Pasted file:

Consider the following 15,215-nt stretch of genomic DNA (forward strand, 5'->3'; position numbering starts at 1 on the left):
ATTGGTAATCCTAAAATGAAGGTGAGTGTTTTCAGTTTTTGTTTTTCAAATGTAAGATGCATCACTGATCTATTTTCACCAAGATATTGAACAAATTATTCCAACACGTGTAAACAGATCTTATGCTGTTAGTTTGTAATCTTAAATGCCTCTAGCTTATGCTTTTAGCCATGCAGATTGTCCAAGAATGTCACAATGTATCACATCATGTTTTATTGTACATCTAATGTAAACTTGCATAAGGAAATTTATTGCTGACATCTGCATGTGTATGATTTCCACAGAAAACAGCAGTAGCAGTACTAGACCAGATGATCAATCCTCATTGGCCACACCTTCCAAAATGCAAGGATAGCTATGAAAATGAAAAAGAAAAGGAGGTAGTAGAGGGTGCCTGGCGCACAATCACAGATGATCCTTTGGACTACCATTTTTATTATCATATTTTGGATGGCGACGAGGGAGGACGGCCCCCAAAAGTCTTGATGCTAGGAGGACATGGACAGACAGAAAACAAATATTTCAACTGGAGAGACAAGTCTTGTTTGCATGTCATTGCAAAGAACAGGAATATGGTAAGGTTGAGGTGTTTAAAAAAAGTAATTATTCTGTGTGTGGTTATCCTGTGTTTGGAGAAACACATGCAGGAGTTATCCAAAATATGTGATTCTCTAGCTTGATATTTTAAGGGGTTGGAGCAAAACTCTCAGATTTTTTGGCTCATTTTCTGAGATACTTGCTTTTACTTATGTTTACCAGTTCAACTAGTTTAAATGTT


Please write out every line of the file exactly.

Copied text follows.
Consider the following 15,215-nt stretch of genomic DNA (forward strand, 5'->3'; position numbering starts at 1 on the left):
ATTGGTAATCCTAAAATGAAGGTGAGTGTTTTCAGTTTTTGTTTTTCAAATGTAAGATGCATCACTGATCTATTTTCACCAAGATATTGAACAAATTATTCCAACACGTGTAAACAGATCTTATGCTGTTAGTTTGTAATCTTAAATGCCTCTAGCTTATGCTTTTAGCCATGCAGATTGTCCAAGAATGTCACAATGTATCACATCATGTTTTATTGTACATCTAATGTAAACTTGCATAAGGAAATTTATTGCTGACATCTGCATGTGTATGATTTCCACAGAAAACAGCAGTAGCAGTACTAGACCAGATGATCAATCCTCATTGGCCACACCTTCCAAAATGCAAGGATAGCTATGAAAATGAAAAAGAAAAGGAGGTAGTAGAGGGTGCCTGGCGCACAATCACAGATGATCCTTTGGACTACCATTTTTATTATCATATTTTGGATGGCGACGAGGGAGGACGGCCCCCAAAAGTCTTGATGCTAGGAGGACATGGACAGACAGAAAACAAATATTTCAACTGGAGAGACAAGTCTTGTTTGCATGTCATTGCAAAGAACAGGAATATGGTAAGGTTGAGGTGTTTAAAAAAAGTAATTATTCTGTGTGTGGTTATCCTGTGTTTGGAGAAACACATGCAGGAGTTATCCAAAATATGTGATTCTCTAGCTTGATATTTTAAGGGGTTGGAGCAAAACTCTCAGATTTTTTGGCTCATTTTCTGAGATACTTGCTTTTACTTATGTTTACCAGTTCAACTAGTTTAAATGTT